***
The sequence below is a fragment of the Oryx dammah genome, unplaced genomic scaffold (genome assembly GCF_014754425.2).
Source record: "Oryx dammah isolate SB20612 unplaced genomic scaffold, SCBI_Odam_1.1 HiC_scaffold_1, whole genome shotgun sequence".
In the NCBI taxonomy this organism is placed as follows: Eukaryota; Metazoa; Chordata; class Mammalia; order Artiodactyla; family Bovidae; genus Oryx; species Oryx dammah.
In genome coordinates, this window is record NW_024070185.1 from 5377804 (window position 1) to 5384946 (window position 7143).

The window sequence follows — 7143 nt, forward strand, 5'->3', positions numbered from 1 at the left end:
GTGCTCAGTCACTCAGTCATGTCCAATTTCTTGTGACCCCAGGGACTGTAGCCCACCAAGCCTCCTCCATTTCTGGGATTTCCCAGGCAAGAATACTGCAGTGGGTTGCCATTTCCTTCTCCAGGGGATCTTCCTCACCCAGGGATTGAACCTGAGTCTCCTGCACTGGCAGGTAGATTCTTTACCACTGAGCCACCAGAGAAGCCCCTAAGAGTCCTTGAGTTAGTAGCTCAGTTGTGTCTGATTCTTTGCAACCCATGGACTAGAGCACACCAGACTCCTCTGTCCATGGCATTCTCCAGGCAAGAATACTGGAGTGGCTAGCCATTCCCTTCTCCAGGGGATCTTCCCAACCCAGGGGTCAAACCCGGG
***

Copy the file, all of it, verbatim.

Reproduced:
The sequence below is a fragment of the Oryx dammah genome, unplaced genomic scaffold (genome assembly GCF_014754425.2).
Source record: "Oryx dammah isolate SB20612 unplaced genomic scaffold, SCBI_Odam_1.1 HiC_scaffold_1, whole genome shotgun sequence".
In the NCBI taxonomy this organism is placed as follows: Eukaryota; Metazoa; Chordata; class Mammalia; order Artiodactyla; family Bovidae; genus Oryx; species Oryx dammah.
In genome coordinates, this window is record NW_024070185.1 from 5377804 (window position 1) to 5384946 (window position 7143).

The window sequence follows — 7143 nt, forward strand, 5'->3', positions numbered from 1 at the left end:
GTGCTCAGTCACTCAGTCATGTCCAATTTCTTGTGACCCCAGGGACTGTAGCCCACCAAGCCTCCTCCATTTCTGGGATTTCCCAGGCAAGAATACTGCAGTGGGTTGCCATTTCCTTCTCCAGGGGATCTTCCTCACCCAGGGATTGAACCTGAGTCTCCTGCACTGGCAGGTAGATTCTTTACCACTGAGCCACCAGAGAAGCCCCTAAGAGTCCTTGAGTTAGTAGCTCAGTTGTGTCTGATTCTTTGCAACCCATGGACTAGAGCACACCAGACTCCTCTGTCCATGGCATTCTCCAGGCAAGAATACTGGAGTGGCTAGCCATTCCCTTCTCCAGGGGATCTTCCCAACCCAGGGGTCAAACCCGGG